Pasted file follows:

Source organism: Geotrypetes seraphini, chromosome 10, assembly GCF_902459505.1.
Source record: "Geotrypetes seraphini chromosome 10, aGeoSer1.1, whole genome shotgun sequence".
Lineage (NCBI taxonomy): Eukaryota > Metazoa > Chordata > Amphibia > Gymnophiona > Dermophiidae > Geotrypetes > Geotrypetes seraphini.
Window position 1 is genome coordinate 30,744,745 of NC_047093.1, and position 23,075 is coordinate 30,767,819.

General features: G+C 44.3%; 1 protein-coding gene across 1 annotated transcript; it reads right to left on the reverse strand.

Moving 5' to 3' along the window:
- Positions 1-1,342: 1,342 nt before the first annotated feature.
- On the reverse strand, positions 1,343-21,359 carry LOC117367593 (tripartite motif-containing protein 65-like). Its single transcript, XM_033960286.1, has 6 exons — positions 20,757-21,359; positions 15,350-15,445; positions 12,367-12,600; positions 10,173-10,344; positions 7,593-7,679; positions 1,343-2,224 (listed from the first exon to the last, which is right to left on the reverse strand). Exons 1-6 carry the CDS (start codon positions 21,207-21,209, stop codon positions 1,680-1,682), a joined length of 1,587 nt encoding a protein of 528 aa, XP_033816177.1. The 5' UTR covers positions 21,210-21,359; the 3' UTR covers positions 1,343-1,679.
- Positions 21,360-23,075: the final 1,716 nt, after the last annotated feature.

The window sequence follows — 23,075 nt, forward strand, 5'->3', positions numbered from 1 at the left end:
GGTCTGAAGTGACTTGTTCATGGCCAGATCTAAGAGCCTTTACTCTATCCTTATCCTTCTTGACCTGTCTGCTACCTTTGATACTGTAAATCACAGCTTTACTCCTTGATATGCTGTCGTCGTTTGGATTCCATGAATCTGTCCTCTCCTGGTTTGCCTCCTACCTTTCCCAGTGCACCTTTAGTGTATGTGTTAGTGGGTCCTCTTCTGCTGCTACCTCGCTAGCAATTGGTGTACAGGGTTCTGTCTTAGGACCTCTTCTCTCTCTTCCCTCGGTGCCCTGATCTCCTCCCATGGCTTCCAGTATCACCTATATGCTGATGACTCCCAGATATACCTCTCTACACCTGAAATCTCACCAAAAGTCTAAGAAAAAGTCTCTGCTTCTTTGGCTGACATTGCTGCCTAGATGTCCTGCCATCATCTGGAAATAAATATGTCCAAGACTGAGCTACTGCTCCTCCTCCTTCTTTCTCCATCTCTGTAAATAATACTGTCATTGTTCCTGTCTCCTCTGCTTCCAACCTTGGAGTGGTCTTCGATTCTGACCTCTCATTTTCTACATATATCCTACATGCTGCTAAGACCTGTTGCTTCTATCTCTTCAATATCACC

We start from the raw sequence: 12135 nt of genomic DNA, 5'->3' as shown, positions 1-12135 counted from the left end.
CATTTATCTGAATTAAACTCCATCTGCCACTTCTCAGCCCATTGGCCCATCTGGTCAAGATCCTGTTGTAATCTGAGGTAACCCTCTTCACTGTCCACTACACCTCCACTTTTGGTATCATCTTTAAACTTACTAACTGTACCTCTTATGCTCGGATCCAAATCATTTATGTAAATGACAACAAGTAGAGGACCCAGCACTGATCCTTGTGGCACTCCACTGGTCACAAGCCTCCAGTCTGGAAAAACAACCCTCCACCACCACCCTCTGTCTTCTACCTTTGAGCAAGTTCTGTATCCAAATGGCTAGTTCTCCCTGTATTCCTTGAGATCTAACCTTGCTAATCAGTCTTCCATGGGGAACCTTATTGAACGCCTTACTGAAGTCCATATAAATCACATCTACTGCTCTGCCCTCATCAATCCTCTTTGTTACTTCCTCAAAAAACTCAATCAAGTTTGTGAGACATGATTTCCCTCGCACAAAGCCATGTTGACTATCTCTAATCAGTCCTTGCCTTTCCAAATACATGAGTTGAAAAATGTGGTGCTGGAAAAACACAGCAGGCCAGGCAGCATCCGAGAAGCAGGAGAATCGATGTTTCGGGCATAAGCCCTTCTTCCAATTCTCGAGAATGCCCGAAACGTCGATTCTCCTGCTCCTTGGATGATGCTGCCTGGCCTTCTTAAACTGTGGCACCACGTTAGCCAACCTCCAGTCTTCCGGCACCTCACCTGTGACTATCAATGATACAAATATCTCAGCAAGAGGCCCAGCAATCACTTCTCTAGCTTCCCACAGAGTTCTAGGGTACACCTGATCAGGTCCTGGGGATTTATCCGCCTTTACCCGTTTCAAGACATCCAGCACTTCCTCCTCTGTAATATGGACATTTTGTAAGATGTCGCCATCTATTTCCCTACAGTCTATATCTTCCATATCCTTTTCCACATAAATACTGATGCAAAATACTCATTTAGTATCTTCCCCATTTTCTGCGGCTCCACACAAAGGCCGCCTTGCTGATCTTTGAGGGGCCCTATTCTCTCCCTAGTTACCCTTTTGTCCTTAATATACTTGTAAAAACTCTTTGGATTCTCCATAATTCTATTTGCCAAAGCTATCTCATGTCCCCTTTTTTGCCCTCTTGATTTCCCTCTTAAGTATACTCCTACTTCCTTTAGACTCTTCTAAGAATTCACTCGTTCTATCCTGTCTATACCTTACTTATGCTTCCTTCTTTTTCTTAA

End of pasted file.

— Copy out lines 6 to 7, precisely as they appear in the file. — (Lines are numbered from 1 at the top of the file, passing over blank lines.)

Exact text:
Moving 5' to 3' along the window:
- Positions 1-1,342: 1,342 nt before the first annotated feature.